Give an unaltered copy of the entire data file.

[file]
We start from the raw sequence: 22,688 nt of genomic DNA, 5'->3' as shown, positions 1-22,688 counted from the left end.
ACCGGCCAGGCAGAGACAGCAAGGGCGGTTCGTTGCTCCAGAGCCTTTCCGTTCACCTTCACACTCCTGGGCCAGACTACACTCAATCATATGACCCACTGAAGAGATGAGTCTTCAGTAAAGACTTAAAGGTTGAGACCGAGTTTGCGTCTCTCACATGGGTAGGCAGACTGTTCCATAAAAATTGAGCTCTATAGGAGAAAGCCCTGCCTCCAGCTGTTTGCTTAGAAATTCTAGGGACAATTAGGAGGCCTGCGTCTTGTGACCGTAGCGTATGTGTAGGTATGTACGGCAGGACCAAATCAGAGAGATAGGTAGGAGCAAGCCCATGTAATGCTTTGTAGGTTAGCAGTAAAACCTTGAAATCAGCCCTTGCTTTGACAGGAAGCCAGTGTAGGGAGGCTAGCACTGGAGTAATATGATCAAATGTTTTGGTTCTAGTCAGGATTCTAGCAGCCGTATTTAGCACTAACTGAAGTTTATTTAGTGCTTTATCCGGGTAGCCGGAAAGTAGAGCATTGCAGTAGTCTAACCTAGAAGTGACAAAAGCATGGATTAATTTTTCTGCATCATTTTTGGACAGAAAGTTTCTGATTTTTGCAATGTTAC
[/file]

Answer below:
We start from the raw sequence: 22,688 nt of genomic DNA, 5'->3' as shown, positions 1-22,688 counted from the left end.
ACCGGCCAGGCAGAGACAGCAAGGGCGGTTCGTTGCTCCAGAGCCTTTCCGTTCACCTTCACACTCCTGGGCCAGACTACACTCAATCATATGACCCACTGAAGAGATGAGTCTTCAGTAAAGACTTAAAGGTTGAGACCGAGTTTGCGTCTCTCACATGGGTAGGCAGACTGTTCCATAAAAATTGAGCTCTATAGGAGAAAGCCCTGCCTCCAGCTGTTTGCTTAGAAATTCTAGGGACAATTAGGAGGCCTGCGTCTTGTGACCGTAGCGTATGTGTAGGTATGTACGGCAGGACCAAATCAGAGAGATAGGTAGGAGCAAGCCCATGTAATGCTTTGTAGGTTAGCAGTAAAACCTTGAAATCAGCCCTTGCTTTGACAGGAAGCCAGTGTAGGGAGGCTAGCACTGGAGTAATATGATCAAATGTTTTGGTTCTAGTCAGGATTCTAGCAGCCGTATTTAGCACTAACTGAAGTTTATTTAGTGCTTTATCCGGGTAGCCGGAAAGTAGAGCATTGCAGTAGTCTAACCTAGAAGTGACAAAAGCATGGATTAATTTTTCTGCATCATTTTTGGACAGAAAGTTTCTGATTTTTGCAATGTTAC